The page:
Ah, winter. The season when all cars turn white, regardless of what colour they had when they left the factory.
Could it be chromatic sympathy with the hoary landscape? Ach no, it's more to do with the reality of driving on icy roads. As soon as the first snow falls, out come the trucks piled high with road salt. The spreader gets activated, and the roads are covered with a sprinkling of coarse rock salt, sometimes mixed with sand for added grit, sometimes with more unexpected ingredients like beet juice.
Wait: beet juice?
Okay, hold your Vitamix. Before you start experimenting with spreading veggie juices on your driveway, let's step back a bit. Let's go back to rock salt and ask how that helps snowy or icy roads in the first place.
Ice and packed snow make roads very slippery, so public works engineers are keen to keep that from accumulating on road surfaces. Rock salt helps because it lowers the freezing point of water. Pure water freezes at 0C or 32F. [You could argue about just how pure rainwater is (or its frozen equivalent, snow), but compared to the amounts of salt added on the road, you can forget about any impurities in the water that falls from the sky].
On the diagram below, pure water is way on the left, with zero salt (NaCl) added, and pure salt is way on the right. For water without salt, the freezing point is at T=0C. As you add salt into the water, you move towards the right in the phase diagram, and the freezing point goes down, following the red line.
This phase diagrams tells you a few things. First of all, it takes quite a bit of salt to depress the freezing point: 10% salt will only win you a few degrees. That's why it takes trucksful of salt to get the job done.
Secondly, salting the road can only take you so far: to be precise, –21.1 degrees centigrade at the utmost, in ideal lab conditions. In practice salting roads is only effective for temperatures down to –5C or so. So in a Deep Freeze, like that experienced in the US in early 2014, when temperatures reached –40C and even lower, putting any amount of salt on the road will not help at all.
And then there's the aftermath: whatever doesn't get spread over car bodies where it goes to work making rust, or flows away with the meltwater, can be seen as a white residue on the road, once the snow and ice is gone. Rains wash it away to follow the meltwater, and ends up in the soil next to the road and in streams and waterways.
That's a problem: salt does terrible things to soil. In fact, in the old days salting the fields belonging to criminals and conquered peoples was a popular and effective method of punishment, because nothing would grow on those fields for years. And freshwater streams are, if anything, even more sensitive to salinisation. So putting too much salt on the road is not a good thing.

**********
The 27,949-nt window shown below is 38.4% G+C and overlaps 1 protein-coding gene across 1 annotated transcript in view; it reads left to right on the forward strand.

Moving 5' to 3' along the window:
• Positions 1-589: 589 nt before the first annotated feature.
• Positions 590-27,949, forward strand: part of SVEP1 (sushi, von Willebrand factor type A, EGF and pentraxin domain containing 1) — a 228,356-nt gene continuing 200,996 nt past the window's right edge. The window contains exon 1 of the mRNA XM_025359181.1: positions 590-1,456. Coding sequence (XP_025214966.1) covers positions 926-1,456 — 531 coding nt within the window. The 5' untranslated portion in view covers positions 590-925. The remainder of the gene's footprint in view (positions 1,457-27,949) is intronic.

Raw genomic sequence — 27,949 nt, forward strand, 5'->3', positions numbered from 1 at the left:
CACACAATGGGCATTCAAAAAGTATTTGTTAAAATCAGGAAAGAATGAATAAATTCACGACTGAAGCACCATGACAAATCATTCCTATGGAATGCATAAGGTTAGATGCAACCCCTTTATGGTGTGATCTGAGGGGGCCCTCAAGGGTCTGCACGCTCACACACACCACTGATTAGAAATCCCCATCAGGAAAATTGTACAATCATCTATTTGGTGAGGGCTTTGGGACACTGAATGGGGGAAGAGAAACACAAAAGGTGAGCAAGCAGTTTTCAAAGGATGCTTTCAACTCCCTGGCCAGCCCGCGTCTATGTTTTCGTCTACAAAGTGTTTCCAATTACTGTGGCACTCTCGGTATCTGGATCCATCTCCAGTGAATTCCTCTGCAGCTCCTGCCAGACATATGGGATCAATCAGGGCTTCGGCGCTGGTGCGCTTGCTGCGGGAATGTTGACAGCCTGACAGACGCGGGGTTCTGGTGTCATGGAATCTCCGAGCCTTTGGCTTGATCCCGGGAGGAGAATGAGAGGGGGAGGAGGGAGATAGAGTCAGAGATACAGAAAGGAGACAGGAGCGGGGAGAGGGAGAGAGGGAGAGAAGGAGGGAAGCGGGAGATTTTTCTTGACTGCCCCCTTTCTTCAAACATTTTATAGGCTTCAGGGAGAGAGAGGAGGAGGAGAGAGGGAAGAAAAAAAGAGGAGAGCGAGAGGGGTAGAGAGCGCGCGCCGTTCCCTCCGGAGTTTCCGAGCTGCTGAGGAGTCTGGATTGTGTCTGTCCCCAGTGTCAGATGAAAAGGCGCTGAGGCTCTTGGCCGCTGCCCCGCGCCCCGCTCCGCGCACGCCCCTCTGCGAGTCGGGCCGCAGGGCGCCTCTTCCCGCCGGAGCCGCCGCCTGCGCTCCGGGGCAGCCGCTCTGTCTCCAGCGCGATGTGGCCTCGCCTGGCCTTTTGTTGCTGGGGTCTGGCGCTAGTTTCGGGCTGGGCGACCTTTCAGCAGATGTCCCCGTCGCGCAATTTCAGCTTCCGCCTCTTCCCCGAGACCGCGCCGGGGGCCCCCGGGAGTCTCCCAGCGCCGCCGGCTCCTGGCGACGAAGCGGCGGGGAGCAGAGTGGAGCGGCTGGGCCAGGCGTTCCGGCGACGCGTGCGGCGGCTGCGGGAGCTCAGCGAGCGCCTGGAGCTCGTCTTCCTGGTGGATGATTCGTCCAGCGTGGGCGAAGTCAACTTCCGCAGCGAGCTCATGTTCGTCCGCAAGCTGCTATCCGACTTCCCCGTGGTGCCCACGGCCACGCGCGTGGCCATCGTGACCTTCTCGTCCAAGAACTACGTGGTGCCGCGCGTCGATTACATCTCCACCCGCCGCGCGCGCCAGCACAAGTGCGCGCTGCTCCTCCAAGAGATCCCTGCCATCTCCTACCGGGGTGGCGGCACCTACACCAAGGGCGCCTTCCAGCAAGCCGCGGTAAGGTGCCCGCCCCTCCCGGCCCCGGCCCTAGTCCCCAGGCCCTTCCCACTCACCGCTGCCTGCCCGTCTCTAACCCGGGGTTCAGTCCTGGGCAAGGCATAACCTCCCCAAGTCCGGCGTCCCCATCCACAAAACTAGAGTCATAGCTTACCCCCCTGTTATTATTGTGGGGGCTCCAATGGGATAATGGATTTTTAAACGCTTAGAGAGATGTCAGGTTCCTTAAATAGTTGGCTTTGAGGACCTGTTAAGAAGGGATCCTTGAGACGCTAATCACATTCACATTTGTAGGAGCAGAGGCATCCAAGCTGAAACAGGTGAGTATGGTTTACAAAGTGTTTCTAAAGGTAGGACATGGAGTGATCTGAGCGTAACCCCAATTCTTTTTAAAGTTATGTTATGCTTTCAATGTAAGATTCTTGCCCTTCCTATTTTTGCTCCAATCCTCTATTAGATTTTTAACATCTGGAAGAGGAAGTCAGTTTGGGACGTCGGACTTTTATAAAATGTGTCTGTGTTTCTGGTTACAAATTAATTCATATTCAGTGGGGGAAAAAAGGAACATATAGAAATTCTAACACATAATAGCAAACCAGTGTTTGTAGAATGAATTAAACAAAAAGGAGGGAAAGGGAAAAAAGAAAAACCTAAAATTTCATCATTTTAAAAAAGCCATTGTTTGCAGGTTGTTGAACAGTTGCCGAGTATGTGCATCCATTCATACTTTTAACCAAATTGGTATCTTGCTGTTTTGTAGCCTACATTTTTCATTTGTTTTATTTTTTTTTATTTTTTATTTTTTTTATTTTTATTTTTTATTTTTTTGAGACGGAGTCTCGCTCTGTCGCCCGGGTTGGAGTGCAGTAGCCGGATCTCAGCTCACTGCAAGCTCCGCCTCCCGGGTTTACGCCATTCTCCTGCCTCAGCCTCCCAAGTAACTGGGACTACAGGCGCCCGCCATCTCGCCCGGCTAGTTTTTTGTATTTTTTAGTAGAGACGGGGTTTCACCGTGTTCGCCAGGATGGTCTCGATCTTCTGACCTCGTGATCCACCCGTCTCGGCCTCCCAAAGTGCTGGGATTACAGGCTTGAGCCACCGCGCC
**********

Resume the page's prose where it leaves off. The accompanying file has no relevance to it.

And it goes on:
This is where beet juice comes in. As in, sugar beets.
In fact, the beet juice used for roads is a by-product of the sugar industry. The phase diagram for a sugar solution is very similar to that of a salt solution: as you add sugar to water, the freezing temperature is lowered (to –9.5C for the case of sucrose).
But here's the really cool thing: when you add both salt and sugar to water, they reinforce each others tendency to lower the freezing point. It can be effective down to –18C (or 0F). So adding beet juice to a salty brine and spraying that on the road, preferrably just before snowfall, is super effective at keeping ice from forming on the road, and can reduce salt use by a third. Added bonus: beet juice reduces the corrosive tendency of salt brine.
(Do roads sprayed with beet juice turn a nice fuchsia colour? --Sorry, no: sugar beets are off white inside. Too bad, the melting and drying patterns of red beet juice could produce some nice psychedelic road art).
For your own driveway, how about this experiment: After removing as much snow as you can, try spreading a layer of pulp leftover from your juicing, especially if you use a lot of fruit. The sugars left in the pulp may help lower the freezing point. At the least, the pulp will provide extra traction, and it's not nearly as abrasive as sand if you track it indoors. And after the snow is gone, you can just sweep it onto your lawn where it will benefit the grass rather than killing it. I'm not a juicer; if you decide to try this, please let me know how it worked out.
To minimise rusting and corrosion on your car, try to get to a car wash before the temperatures rise: while it's cold, the chemical reactions are slowed way down. Give the attendant a nice tip and ask them to put extra care into rinsing the underside of your car. And hope it doesn't start to snow again too soon.
You may also like:
1. How to Save Water (and Work) When Washing Your Car
2. How to scrape ice off your windows (Novel uses for a credit card)
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